NASA was not allowed to build the shuttle the “right” way, that is, to make both engineeringly elegant and safe.  Lives were lost in Challenger due to basic design choices forced on the agency by severe budgetary restrictions.  In the early 1970s, when NASA was authorized to design and build a revolutionary reusable winged space vehicle, the Office of Management and Budget capped the total development cost of the shuttle at $5 billion.   (Money went further back then.)  This cap was far too low to allow development of several of the more innovative design options.  Fly back liquid fueled boosters were out of the question, for example.  Operational costs were higher because of choices required to keep the development costs low.  Safety was lower.  So we got an aero-space plane with a big dumb drop tank and two scaled up JATO bottles. 

 

After Challenger, there was no money to significantly improve the basic design of the shuttle.  NASA was faced with the prospect of flying its less-than-safe shuttle for the long term, but with even higher operational costs and a lower flight rate.   Anger is the only term I can use to describe the general feeling back then.  Anger that NASA was forced to build something less than perfect by green eyeshade bean counters in Washington.  Anger that those decisions had been the basis for the loss of seven of our colleagues.  Anger that NASA wasn’t given the authorization to build a second generation shuttle to correct those problems.  So when the President announced a plan to build a spaceship to go back to the Moon and on to Mars, the most frequently heard comment around the human space flight institutions was “We’ve got to do this right this time.”  Even the NASA Administrator  Dick Truly was heard to “we’ve got to do it right this time or not at all.” 

 

So when the SEI plan turned out to be very expensive, a significant part of that cost was driven by the thought that it must be done “right”.

 

Fast forward twenty years.  The recent program struggled mightily to stay within the budget because they perceived “sustainability” the principle lesson learned from the last time.  Smarting from the recent loss of Columbia, the organization believed that ‘it still had to be done right’.  So technical performance was not open for compromise.   In program management that means the only relief can come from schedule delay.  Delay that lead to an increasing gap.  Now, that analysis is very, very overly simplistic.  Blog level simplistic, in fact.  I don’t need to connect any more dots from that point, you can do that yourself.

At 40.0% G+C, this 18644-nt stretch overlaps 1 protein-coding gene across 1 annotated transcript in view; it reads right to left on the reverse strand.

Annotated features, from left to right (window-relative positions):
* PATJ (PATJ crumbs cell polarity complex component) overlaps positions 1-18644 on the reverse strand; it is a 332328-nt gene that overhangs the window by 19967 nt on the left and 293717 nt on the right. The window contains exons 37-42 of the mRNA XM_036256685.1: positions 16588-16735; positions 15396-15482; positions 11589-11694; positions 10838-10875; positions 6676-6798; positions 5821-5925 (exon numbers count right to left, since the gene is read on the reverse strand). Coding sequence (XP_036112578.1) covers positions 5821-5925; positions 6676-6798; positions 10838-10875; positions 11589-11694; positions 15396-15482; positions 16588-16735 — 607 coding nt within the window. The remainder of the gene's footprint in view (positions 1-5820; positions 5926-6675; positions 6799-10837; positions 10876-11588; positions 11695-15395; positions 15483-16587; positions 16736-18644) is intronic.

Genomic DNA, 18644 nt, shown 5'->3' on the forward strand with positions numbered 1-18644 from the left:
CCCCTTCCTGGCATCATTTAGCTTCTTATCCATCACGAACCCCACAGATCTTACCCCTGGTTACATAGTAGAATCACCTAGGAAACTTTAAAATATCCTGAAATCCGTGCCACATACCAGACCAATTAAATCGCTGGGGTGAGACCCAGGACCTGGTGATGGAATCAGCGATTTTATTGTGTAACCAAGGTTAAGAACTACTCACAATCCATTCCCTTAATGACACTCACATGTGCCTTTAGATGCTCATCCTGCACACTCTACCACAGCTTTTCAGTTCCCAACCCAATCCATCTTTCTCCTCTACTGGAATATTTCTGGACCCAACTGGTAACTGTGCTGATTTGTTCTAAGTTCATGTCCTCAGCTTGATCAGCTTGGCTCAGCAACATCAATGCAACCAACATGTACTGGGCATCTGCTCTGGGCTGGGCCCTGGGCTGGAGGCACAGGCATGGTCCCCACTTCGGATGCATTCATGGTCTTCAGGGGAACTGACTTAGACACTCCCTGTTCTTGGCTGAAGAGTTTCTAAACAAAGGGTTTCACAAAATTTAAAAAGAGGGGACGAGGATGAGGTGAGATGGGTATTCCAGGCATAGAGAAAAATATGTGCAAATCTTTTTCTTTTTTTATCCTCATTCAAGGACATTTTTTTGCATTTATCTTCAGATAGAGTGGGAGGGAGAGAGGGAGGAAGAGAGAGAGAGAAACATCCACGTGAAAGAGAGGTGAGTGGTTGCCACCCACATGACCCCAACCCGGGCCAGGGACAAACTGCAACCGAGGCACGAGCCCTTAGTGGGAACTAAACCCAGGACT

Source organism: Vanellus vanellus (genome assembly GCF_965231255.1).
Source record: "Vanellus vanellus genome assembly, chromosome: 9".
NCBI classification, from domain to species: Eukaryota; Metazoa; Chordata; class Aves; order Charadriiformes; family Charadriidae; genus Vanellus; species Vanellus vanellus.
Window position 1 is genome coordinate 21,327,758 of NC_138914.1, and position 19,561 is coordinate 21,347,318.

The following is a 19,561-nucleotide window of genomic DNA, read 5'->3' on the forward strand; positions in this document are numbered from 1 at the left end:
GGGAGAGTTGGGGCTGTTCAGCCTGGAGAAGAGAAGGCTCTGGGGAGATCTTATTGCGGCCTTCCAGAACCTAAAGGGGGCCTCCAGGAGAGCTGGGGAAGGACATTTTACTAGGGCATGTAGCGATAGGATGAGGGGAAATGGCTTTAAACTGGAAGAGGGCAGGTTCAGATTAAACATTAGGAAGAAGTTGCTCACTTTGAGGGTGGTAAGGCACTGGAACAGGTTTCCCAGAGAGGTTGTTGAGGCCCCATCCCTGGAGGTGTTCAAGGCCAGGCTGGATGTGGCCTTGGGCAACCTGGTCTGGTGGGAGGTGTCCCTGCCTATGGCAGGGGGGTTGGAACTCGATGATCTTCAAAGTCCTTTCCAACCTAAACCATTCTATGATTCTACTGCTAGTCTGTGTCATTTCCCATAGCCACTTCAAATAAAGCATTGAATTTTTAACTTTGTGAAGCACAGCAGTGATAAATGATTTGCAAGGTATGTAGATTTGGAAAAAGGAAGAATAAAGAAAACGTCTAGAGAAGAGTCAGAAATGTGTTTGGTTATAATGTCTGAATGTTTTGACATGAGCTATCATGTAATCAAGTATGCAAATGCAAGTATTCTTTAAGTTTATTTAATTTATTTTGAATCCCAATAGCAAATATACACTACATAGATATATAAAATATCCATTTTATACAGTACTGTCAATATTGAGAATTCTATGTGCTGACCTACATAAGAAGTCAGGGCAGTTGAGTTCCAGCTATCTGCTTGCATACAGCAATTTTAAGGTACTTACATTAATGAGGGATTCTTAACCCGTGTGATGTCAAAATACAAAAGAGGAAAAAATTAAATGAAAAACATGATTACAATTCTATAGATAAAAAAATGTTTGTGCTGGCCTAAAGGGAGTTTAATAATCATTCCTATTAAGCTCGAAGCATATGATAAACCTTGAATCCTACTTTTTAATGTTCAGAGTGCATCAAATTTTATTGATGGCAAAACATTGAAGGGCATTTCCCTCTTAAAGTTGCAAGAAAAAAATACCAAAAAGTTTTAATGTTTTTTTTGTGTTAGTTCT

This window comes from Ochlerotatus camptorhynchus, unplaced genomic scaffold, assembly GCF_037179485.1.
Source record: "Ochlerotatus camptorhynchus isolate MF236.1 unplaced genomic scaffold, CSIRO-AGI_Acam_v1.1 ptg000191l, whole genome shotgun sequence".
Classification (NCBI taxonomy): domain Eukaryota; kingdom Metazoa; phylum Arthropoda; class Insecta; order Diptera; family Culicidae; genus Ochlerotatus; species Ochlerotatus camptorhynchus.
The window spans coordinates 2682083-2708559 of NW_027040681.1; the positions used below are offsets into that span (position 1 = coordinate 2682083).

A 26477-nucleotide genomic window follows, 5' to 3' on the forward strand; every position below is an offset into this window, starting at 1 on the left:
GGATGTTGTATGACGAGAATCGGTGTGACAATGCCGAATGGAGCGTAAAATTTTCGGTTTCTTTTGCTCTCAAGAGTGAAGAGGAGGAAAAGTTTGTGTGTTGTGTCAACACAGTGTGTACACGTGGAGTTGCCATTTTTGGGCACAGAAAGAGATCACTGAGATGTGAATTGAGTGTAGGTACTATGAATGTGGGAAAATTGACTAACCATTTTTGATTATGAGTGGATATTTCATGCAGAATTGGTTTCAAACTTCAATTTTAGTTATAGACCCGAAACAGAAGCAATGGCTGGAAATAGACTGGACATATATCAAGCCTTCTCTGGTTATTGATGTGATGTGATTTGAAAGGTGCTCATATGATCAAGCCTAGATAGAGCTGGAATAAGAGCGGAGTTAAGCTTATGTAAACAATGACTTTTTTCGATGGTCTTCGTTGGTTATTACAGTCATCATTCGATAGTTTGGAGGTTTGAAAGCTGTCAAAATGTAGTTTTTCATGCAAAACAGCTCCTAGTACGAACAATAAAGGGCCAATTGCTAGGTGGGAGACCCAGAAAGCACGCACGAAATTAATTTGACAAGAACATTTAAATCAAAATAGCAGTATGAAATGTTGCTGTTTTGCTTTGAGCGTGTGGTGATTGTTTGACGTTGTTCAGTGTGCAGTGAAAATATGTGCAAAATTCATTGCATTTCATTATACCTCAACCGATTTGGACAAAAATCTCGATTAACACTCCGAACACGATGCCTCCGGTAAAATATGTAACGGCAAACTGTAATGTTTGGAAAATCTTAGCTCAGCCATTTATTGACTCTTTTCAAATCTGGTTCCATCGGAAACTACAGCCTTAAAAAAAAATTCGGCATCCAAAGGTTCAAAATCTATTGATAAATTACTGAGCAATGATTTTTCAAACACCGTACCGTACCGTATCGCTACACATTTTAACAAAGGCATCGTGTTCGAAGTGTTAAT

I am told that over the last 20 years more than 15 major NASA Human Spaceflight programs have been cancelled.  I can’t recite the whole list but will give a few examples:  X-38, HL-20, X-33/VentureStar, Space Launch Initiative (SLI), and Orbital Space Plane (OSP).  Some never got past the viewgraph stage.  Some were cancelled because of technical issues.  Some were cancelled for budgetary issues.  And some were cancelled for political reasons. 

 

So, in hindsight, was the shuttle built “right?”  That program actually flew, well, late, and only somewhat over budget.  Of course the operations budget never went down like it was supposed to.  The shuttle is clearly not “safe” in the conventional sense, but will space flight ever be “safe” like putting your kids on the schoolbus?  At least the shuttle program actually kinda sorta worked and didn’t get cancelled before the first test flight. 

 

What constitutes “right” in advancing human space flight?  Something reasonably safe and not too costly, something that opens up the space frontier to many people rather than a few?  Is that the foundational paradigm that is being overturned today?